If at mass I remember a mortal sin I forgot to confess, can I still receive communion?

Question:

If i remember a mortal sin i honestly forgot to confess before, does this mean i have not been forgiven? Or can i still receive communion? What’s the law on this?

Answer:

Yes, you have received forgiveness for those sins, however, you are required to confess them next time you go to confession. With God, forgetting someone isn’t a crime, as long as one makes honest effort to prepare well for confession but yet forgets to mention a mortal sin, this isn’t a sin and should not keep one from approaching the Eucharistic table.

However, if one willfully withholds a sin, none of the sins he confesses are forgiven. He in fact is guilty of abusing the sacraments; trying to cheat a forgiveness from God or what? Approaching the sacraments presupposes openness to God; honest openness that shuts no doors to the permeating and liberating light of God’s mercy.

“A member of the Christian faithful is obliged to confess in kind and in number all grave sins committed after baptism and not yet directly remitted through the keys of the Church nor acknowledged in individual confession, of which one is conscious after diligent examination of conscience” (CIC 988:1)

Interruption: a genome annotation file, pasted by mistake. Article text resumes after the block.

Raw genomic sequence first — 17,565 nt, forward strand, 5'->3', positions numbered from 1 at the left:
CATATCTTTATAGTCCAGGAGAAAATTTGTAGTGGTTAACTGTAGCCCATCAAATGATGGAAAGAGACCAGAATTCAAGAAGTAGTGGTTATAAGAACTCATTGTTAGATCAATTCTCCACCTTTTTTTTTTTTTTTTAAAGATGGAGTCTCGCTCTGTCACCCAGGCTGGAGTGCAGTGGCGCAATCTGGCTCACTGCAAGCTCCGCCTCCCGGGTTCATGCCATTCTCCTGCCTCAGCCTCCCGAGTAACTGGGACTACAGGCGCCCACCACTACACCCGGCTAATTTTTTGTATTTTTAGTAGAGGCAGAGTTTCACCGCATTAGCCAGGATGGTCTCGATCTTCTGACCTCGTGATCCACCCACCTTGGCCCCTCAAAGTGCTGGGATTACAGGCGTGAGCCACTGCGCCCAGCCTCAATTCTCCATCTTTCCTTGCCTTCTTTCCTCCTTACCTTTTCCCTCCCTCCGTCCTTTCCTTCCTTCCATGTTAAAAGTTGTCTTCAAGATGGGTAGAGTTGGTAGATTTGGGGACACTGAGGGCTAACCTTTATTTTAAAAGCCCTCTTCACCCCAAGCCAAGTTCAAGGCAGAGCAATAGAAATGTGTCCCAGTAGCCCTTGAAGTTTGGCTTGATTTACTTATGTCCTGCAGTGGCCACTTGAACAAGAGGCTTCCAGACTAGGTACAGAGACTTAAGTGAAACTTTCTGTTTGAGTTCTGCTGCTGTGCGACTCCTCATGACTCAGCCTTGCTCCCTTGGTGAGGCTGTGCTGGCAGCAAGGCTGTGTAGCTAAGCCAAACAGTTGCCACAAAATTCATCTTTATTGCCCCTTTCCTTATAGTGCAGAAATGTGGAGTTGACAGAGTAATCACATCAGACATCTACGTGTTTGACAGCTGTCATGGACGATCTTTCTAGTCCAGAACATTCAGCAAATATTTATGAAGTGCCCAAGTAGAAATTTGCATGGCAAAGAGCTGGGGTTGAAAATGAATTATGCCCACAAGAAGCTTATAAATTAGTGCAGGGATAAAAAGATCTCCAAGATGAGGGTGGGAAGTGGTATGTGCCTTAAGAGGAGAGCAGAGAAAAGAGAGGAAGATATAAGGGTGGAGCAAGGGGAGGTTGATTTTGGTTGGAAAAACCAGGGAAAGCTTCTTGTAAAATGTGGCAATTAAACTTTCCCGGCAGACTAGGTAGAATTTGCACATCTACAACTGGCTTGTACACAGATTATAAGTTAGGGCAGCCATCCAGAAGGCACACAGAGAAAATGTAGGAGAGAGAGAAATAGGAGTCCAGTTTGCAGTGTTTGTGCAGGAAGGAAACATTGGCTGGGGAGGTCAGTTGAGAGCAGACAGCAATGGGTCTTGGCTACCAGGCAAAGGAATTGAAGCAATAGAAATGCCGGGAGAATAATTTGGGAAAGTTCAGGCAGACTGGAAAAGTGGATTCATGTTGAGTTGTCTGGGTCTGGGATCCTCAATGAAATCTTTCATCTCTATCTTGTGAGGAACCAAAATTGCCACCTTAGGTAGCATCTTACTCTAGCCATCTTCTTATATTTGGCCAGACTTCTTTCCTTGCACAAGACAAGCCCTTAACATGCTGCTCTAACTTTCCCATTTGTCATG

So, if you didn’t withhold the sin at confession, you should be able to receive communion provided you resolve to confess the sin at your next confession.

 

“Confession to a priest is an essential part of the sacrament of Penance: “All mortal sins of which penitents after a diligent self-examination are conscious must be recounted by them in confession, even if they are most secret and have been committed against the last two precepts of the Decalogue; for these sins sometimes wound the soul more grievously and are more dangerous than those which are committed openly.”

When Christ’s faithful strive to confess all the sins that they can remember, they undoubtedly place all of them before the divine mercy for pardon. But those who fail to do so and knowingly withhold some, place nothing before the divine goodness for remission through the mediation of the priest, “for if the sick person is too ashamed to show his wound to the doctor, the medicine cannot heal what it does not know.” CCC 1456

 

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